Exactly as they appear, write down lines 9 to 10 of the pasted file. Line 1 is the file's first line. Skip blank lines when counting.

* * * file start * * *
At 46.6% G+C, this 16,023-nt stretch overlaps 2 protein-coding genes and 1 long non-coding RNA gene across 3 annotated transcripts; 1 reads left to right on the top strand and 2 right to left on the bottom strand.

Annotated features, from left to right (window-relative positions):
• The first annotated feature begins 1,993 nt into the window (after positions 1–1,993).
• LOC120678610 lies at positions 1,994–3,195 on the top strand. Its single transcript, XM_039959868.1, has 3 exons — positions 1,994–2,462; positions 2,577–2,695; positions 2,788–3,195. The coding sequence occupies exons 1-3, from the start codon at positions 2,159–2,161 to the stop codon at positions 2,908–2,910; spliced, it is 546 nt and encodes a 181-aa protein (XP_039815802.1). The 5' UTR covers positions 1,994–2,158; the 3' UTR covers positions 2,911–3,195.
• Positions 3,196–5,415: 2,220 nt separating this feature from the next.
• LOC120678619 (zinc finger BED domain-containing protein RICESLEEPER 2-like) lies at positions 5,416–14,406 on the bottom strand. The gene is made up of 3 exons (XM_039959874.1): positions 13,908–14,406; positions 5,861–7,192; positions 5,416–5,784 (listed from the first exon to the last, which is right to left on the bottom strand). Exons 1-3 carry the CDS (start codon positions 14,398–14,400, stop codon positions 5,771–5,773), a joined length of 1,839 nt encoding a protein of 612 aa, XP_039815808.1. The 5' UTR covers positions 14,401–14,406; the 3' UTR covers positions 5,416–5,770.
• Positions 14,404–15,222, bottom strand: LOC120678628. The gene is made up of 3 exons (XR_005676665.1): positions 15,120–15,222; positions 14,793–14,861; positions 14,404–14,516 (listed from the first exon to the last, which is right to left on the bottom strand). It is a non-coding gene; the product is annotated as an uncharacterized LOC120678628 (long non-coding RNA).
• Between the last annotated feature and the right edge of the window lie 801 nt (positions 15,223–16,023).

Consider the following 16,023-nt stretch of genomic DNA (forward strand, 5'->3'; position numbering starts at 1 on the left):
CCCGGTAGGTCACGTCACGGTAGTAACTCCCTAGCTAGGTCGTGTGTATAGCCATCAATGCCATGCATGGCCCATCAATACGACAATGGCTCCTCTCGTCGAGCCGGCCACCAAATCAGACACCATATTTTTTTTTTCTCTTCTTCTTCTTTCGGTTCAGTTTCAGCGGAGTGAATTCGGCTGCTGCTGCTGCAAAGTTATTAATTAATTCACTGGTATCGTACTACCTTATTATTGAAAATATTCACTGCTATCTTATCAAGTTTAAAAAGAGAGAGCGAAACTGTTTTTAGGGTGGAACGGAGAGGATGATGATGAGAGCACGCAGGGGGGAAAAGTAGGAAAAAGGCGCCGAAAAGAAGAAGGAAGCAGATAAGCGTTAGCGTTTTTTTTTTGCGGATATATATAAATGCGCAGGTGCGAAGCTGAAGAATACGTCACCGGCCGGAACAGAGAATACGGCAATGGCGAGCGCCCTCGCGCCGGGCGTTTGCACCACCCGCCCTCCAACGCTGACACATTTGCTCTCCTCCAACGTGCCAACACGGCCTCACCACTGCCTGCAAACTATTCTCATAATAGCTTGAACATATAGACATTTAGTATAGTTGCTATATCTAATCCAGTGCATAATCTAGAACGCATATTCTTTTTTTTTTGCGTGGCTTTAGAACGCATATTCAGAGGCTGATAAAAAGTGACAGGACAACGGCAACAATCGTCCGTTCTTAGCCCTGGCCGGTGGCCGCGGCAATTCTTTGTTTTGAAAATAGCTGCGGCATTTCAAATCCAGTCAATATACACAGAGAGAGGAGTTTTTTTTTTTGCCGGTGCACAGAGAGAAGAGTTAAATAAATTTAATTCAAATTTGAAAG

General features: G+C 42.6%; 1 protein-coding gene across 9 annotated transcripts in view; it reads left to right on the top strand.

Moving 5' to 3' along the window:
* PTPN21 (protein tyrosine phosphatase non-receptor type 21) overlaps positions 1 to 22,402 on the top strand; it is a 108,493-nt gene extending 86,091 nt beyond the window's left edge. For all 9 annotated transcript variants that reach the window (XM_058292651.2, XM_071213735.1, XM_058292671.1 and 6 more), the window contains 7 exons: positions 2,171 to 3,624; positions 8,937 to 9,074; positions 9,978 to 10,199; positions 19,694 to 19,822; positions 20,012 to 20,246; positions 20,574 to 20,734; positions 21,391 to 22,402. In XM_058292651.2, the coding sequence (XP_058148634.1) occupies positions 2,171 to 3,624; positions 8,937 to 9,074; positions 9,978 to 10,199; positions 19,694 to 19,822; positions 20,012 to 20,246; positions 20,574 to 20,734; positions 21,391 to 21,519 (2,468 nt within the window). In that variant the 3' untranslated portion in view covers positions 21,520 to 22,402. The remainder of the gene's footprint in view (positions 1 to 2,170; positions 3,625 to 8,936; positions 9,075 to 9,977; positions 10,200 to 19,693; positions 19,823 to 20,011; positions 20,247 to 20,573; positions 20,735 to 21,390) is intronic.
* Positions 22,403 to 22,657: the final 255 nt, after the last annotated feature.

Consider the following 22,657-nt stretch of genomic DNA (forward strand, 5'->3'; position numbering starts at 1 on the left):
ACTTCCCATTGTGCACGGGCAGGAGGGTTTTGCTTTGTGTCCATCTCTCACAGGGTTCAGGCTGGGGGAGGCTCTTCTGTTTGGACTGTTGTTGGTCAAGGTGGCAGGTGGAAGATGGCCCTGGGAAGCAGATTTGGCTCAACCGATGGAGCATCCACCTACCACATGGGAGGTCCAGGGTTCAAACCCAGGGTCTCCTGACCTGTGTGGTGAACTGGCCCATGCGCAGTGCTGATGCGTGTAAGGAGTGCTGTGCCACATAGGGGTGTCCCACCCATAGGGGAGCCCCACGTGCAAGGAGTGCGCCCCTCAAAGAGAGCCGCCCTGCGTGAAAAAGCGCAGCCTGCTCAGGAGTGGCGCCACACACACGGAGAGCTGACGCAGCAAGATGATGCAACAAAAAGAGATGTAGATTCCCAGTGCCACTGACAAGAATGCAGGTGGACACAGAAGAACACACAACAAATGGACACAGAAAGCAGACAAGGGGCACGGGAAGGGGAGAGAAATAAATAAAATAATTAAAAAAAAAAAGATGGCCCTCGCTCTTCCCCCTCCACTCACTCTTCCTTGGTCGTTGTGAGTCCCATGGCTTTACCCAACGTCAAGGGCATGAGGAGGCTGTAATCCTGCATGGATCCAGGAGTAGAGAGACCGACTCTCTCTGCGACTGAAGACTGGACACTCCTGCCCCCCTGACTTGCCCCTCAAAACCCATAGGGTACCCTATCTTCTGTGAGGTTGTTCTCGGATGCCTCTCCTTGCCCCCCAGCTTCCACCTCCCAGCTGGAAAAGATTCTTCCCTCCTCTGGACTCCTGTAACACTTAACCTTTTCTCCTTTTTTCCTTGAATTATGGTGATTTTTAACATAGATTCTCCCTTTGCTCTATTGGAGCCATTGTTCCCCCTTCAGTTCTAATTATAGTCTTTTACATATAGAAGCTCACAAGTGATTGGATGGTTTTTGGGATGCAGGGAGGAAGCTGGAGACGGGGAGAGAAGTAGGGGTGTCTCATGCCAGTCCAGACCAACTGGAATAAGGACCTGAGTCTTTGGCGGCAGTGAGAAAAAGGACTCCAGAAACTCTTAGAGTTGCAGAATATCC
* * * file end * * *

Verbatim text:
Consider the following 16,023-nt stretch of genomic DNA (forward strand, 5'->3'; position numbering starts at 1 on the left):
CCCGGTAGGTCACGTCACGGTAGTAACTCCCTAGCTAGGTCGTGTGTATAGCCATCAATGCCATGCATGGCCCATCAATACGACAATGGCTCCTCTCGTCGAGCCGGCCACCAAATCAGACACCATATTTTTTTTTTCTCTTCTTCTTCTTTCGGTTCAGTTTCAGCGGAGTGAATTCGGCTGCTGCTGCTGCAAAGTTATTAATTAATTCACTGGTATCGTACTACCTTATTATTGAAAATATTCACTGCTATCTTATCAAGTTTAAAAAGAGAGAGCGAAACTGTTTTTAGGGTGGAACGGAGAGGATGATGATGAGAGCACGCAGGGGGGAAAAGTAGGAAAAAGGCGCCGAAAAGAAGAAGGAAGCAGATAAGCGTTAGCGTTTTTTTTTTGCGGATATATATAAATGCGCAGGTGCGAAGCTGAAGAATACGTCACCGGCCGGAACAGAGAATACGGCAATGGCGAGCGCCCTCGCGCCGGGCGTTTGCACCACCCGCCCTCCAACGCTGACACATTTGCTCTCCTCCAACGTGCCAACACGGCCTCACCACTGCCTGCAAACTATTCTCATAATAGCTTGAACATATAGACATTTAGTATAGTTGCTATATCTAATCCAGTGCATAATCTAGAACGCATATTCTTTTTTTTTTGCGTGGCTTTAGAACGCATATTCAGAGGCTGATAAAAAGTGACAGGACAACGGCAACAATCGTCCGTTCTTAGCCCTGGCCGGTGGCCGCGGCAATTCTTTGTTTTGAAAATAGCTGCGGCATTTCAAATCCAGTCAATATACACAGAGAGAGGAGTTTTTTTTTTTGCCGGTGCACAGAGAGAAGAGTTAAATAAATTTAATTCAAATTTGAAAG